Trends | Food delivery via SNAP, red flag laws and more




Putting SNAP Online Could Help Food Deserts Bloom

Americans are growing quite fond of buying groceries online and having them delivered to their front doors. So, expanding the service to those on food stamps—especially the elderly and disabled—seems like a logical next step.

New York is starting with a two-year pilot program. Food stamp recipients with state electronic benefit transfer cards will be allowed to buy groceries online through Amazon, Walmart or ShopRite. They can have them delivered but may not use their benefits to pay for service or delivery charges. ShopRite and Amazon will deliver to the New York City area, and Walmart will deliver in upstate New York.

Retailers will be added in the next several months, allowing the program to expand into other parts of New York state, as well as into Alabama, Iowa, Maryland, Nebraska, New Jersey, Oregon and Washington.

Expanding the service, however, raises some concerns. Will staying home and having fewer social interactions and less physical activity affect participants’ health? Will the increased traffic from delivery trucks and greater use of plastic packaging do more harm to the environment? Will participants fully understand the health effects of their online purchases? And, finally, how much money will local economies lose when food stamp dollars go to large national retailers?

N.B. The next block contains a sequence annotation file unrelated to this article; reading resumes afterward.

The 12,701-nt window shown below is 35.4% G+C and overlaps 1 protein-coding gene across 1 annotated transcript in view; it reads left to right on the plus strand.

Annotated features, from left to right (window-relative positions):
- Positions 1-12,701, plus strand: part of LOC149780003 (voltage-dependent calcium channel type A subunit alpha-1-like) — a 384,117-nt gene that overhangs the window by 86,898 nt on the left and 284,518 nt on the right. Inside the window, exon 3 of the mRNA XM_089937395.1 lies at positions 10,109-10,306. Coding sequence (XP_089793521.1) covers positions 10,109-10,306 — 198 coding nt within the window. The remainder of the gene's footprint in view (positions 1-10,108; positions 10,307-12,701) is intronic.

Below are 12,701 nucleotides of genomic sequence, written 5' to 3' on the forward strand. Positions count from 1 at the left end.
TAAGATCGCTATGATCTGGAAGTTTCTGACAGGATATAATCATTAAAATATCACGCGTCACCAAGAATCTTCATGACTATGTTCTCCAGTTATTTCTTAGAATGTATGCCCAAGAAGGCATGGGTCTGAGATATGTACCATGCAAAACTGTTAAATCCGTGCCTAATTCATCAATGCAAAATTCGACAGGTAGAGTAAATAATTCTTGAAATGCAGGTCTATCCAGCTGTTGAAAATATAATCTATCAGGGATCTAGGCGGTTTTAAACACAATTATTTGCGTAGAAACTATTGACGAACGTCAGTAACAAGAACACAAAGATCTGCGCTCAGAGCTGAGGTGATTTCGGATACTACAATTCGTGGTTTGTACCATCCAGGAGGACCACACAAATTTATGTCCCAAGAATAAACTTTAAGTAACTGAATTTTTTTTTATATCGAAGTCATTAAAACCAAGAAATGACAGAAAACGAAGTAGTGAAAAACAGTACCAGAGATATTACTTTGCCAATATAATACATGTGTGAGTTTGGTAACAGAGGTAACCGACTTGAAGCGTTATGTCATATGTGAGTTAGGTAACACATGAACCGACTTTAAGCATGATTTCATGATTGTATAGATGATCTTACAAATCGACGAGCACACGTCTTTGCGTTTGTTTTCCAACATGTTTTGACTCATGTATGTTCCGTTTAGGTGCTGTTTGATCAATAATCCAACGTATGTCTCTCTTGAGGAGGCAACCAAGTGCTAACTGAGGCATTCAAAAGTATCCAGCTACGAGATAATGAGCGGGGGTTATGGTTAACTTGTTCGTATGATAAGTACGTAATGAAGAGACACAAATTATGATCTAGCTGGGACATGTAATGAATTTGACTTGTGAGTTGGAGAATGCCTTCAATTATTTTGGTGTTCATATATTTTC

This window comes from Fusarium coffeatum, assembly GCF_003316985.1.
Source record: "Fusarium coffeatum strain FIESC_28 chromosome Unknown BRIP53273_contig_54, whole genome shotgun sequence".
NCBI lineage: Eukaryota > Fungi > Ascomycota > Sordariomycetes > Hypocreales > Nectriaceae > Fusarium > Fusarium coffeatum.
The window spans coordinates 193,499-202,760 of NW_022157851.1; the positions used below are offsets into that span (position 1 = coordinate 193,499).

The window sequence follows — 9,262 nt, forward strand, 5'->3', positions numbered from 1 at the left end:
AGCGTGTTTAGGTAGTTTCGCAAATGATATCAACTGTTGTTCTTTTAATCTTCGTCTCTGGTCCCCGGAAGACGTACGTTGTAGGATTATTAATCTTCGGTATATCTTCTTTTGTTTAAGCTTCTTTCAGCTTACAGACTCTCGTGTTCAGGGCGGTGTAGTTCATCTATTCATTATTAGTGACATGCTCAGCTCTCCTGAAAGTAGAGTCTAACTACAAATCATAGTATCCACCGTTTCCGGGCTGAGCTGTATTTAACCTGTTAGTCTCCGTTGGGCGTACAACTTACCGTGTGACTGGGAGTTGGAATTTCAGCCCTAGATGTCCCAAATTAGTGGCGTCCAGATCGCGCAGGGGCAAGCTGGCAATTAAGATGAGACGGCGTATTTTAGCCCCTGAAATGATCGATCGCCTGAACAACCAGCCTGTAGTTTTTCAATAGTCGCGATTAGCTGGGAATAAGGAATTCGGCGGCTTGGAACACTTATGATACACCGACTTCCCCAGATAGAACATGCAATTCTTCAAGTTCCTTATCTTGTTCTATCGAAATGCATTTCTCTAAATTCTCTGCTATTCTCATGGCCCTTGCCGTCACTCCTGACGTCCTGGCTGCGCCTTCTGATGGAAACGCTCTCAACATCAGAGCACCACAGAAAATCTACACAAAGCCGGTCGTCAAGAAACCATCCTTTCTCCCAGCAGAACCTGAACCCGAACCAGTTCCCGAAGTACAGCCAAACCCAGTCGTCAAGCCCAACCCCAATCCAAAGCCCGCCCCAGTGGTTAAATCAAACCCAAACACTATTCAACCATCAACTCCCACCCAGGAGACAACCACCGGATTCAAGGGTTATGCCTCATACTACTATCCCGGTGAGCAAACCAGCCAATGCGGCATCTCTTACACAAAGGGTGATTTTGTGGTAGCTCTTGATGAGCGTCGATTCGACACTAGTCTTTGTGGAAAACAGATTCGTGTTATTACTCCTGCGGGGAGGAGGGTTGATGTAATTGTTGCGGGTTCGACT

The U.S. Department of Agriculture oversees the Supplemental Nutrition Assistance Program, known as SNAP. The agency will measure whether the pilot program increases access to food for SNAP beneficiaries who do not have nearby grocery stores and will assess whether ordering and paying online are safe and secure.